This use of the machatzis hashekel underscores its special properties. The purpose of the Mishkon was to show the Bnei Yisroel that even after the terrible cheit of the Eigel, Hashem forgave them and still loved them. Why? Because they are His people. The common denominator that unites every Yid is that, after all the actions and words, we are all the same. We are all members of the Bnei Yisroel. The yesod of the Mishkon had to come from donations that reflected this, an expression of our shared essence and destiny.
He’oshir lo yarbeh, vehadal lo yamit. Every person viewed himself as an equal member. This generated achdus, which could support the Mishkon, allowing the Shechinah to rest among us.
Last week, I tasted the sweet joy of being a Jew amongst Jews, part of a mass of individuals joining to celebrate and pay tribute to the age-old ideals of hachzokas Torah.
Reb Shlomo Yehuda Rechnitz of Los Angeles has redefined the art of giving. With extraordinary generosity, compassion and commitment, he has lifted so many mosdos and individuals out of sadness and sorrow.
There is an entire industry devoted to sharing photos and moments from great weddings, and an eager populace, anxious to celebrate with their leaders, pores over the pictures and the details. At the wedding last week of Reb Shlomo Yehuda’s daughter, the rabbonim and roshei yeshiva weren’t the mechutanim, but the celebrants.
Rav Yechiel Mordechai Gordon, the Lomza rosh yeshiva, would sometimes pause in the corner of the yeshiva’s bustling bais medrash, seemingly lost in thought. Talmidim noticed that their rosh yeshiva stopped in the exact same spot each time he was seemingly engaged in contemplation. One day, someone summoned the courage to ask him why he stood in that spot when he wanted to think.
Rav Yechiel Mordechai indicated a small plaque with the name of one of the yeshiva’s donors.
“This Jew gave us money at a difficult time and really helped us carry on in our mission,” he said. “I want to make sure I don’t forget the favor he did for us. When the bais medrash is humming with a kol Torah and I feel joyous, I go there and look at the plaque to make sure I am properly being makir tov.”
Last week, great roshei yeshiva expressed their hakoras hatov to a preeminent machzik Torah. In an age when hyperbole is thrown around like errant fastballs, the wedding was indeed historic, with a remarkable number of roshei yeshiva, rabbonim, askonim and anoshim tovim in attendance. Everyone there felt an equal part of the simcha, happy to be mesameiach a family that doesn’t view themselves as better or different because they have been showered with certain brachos. Rather, they use their gifts to help the unfortunate and assist in the construction of mishkanos where the Shechinah can rest, benefiting the entire klal in myriad ways.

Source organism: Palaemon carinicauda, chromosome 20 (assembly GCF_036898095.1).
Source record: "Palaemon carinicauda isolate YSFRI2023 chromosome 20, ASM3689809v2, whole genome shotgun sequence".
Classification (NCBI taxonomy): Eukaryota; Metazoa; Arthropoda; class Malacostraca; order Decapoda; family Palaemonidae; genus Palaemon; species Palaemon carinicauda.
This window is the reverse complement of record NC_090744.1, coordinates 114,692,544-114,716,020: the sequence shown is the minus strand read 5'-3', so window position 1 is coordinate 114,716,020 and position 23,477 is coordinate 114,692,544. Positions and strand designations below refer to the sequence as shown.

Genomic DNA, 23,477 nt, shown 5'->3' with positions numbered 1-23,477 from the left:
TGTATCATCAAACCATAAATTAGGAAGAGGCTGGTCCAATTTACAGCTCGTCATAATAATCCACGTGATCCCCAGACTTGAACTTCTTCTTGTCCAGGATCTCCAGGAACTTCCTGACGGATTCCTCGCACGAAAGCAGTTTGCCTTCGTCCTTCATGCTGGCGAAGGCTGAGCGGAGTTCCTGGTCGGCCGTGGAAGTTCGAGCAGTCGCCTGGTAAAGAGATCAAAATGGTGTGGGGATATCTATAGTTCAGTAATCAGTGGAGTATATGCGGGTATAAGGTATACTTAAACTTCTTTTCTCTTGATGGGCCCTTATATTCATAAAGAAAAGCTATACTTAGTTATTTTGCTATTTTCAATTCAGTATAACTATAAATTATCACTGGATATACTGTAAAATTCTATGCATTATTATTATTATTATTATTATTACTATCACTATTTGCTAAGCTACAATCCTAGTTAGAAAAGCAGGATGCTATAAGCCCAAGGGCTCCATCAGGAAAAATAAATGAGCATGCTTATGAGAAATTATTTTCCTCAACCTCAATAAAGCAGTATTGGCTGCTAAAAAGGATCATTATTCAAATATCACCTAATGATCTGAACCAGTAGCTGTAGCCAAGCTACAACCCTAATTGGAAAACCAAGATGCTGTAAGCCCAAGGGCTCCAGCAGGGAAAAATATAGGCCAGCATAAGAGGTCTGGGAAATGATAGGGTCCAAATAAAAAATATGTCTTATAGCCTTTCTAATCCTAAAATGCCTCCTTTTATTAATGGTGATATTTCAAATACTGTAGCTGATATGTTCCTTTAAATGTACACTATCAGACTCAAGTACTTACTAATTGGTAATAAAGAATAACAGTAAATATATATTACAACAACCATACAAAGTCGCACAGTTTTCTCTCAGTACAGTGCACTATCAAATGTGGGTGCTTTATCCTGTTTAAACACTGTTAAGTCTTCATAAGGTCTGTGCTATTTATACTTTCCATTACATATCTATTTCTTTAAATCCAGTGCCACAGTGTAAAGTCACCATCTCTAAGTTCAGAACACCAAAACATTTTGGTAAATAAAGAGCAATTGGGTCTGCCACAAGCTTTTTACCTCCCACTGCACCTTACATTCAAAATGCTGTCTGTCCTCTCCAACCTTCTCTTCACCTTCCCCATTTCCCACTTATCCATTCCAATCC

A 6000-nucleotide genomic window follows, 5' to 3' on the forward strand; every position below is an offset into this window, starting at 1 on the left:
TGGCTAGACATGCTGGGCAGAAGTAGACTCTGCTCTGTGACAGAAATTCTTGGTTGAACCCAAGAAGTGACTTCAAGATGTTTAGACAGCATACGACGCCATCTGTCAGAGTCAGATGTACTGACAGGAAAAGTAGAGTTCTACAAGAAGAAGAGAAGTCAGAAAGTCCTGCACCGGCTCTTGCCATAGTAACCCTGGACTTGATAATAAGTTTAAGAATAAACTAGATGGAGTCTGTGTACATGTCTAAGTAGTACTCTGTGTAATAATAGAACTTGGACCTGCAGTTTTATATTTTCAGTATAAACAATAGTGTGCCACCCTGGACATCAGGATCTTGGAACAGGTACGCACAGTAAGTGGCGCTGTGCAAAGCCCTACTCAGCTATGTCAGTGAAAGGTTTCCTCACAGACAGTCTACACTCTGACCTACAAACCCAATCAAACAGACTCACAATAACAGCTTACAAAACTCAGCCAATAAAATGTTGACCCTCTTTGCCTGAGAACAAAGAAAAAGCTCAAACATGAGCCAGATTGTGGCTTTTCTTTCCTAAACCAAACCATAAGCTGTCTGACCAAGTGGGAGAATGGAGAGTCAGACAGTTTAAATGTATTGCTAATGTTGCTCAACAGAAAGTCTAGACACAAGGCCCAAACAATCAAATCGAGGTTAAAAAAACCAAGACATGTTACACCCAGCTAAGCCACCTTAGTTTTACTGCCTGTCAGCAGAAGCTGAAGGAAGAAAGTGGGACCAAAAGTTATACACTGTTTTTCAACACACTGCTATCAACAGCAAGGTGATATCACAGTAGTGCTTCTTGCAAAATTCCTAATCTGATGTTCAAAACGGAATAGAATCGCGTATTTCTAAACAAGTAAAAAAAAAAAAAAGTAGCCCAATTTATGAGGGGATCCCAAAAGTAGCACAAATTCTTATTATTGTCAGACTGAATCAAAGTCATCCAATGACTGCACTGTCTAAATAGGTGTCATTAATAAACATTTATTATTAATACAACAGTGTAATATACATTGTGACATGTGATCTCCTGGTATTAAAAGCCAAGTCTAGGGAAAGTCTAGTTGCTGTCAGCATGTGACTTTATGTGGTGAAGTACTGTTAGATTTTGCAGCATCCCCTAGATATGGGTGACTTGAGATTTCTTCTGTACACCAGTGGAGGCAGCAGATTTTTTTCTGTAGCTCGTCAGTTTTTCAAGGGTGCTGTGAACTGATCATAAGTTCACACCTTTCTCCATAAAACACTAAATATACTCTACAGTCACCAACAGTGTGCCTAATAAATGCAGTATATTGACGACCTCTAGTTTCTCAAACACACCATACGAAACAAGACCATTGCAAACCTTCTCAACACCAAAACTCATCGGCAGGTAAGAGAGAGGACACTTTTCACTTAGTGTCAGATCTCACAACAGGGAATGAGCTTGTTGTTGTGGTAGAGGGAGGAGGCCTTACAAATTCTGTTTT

None of the attendees – not the roshei yeshiva carrying the burden of delivering shiurim and guiding hundreds of talmidim, not the klal activists worried about communal concerns, and not the administrators and executive directors weighted down by payrolls and overdue debts – looked pressured or stressed. None of them seemed to be there out of a sense of obligation. Rather, they made the trip to Los Angeles out of eagerness and joy to be able to share in the personal simcha of a man who has brought them so much pleasure.
Imagine a surgeon who has successfully brought an ailing patient back to life. Every time the patient sees him, he will smile. So too, the menahalim and mosdos-operators who filled the hall couldn’t stop smiling as they watched the benefactor who breathed new life into their institutions and programs at his simcha.
Responding not to lavish donor gifts or high-profile delegations, Reb Shlomo Yehuda has given the humble and under-equipped as well. He bailed out a major institution after reading an advertisement in the newspaper calling for help, and he was moved to respond. On his own, he develops new concepts in chesed and tzedakah. And it hasn’t gone unnoticed. Last week presented a chance for people to pay back, even in a small way. And they did so, expressing their thanks and love.
It was also an opportunity for successful people to witness respect and gratitude on the part of those who carry responsibility for the spiritual welfare of the Jewish people. We live in an era when people selfishly crave for recognition and honor and wonder why it doesn’t come their way. Anyone at the wedding learned that the way to receive honor is to earn it by honoring and helping others.
We live in an era when we do not have a Mishkon or a Bais Hamikdosh to unite us. At functions that honor the ideal of nedivus lev, we are provided an opportunity to recognize and appreciate those who contribute for the communal benefit.
Reb Shlomo Yehuda and his family are givers who create, build and maintain vital institutions. They know that the biggest joy is attained by giving.